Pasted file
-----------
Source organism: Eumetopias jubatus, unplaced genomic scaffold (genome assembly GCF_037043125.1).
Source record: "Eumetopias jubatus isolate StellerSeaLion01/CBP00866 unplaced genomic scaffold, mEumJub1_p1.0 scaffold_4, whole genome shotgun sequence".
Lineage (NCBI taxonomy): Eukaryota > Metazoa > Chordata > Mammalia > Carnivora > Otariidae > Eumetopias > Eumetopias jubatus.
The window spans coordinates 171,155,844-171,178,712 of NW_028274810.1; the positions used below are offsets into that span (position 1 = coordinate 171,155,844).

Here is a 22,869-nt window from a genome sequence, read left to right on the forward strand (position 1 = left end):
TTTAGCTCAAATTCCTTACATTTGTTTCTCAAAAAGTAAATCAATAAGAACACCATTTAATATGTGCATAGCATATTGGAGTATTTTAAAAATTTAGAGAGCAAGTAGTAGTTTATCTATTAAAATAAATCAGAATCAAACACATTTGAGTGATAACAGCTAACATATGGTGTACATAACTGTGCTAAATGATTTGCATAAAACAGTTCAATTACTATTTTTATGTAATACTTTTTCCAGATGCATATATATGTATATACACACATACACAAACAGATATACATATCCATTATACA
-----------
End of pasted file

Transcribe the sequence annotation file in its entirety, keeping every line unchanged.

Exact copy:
Source organism: Eumetopias jubatus, unplaced genomic scaffold (genome assembly GCF_037043125.1).
Source record: "Eumetopias jubatus isolate StellerSeaLion01/CBP00866 unplaced genomic scaffold, mEumJub1_p1.0 scaffold_4, whole genome shotgun sequence".
Lineage (NCBI taxonomy): Eukaryota > Metazoa > Chordata > Mammalia > Carnivora > Otariidae > Eumetopias > Eumetopias jubatus.
The window spans coordinates 171,155,844-171,178,712 of NW_028274810.1; the positions used below are offsets into that span (position 1 = coordinate 171,155,844).

Here is a 22,869-nt window from a genome sequence, read left to right on the forward strand (position 1 = left end):
TTTAGCTCAAATTCCTTACATTTGTTTCTCAAAAAGTAAATCAATAAGAACACCATTTAATATGTGCATAGCATATTGGAGTATTTTAAAAATTTAGAGAGCAAGTAGTAGTTTATCTATTAAAATAAATCAGAATCAAACACATTTGAGTGATAACAGCTAACATATGGTGTACATAACTGTGCTAAATGATTTGCATAAAACAGTTCAATTACTATTTTTATGTAATACTTTTTCCAGATGCATATATATGTATATACACACATACACAAACAGATATACATATCCATTATACA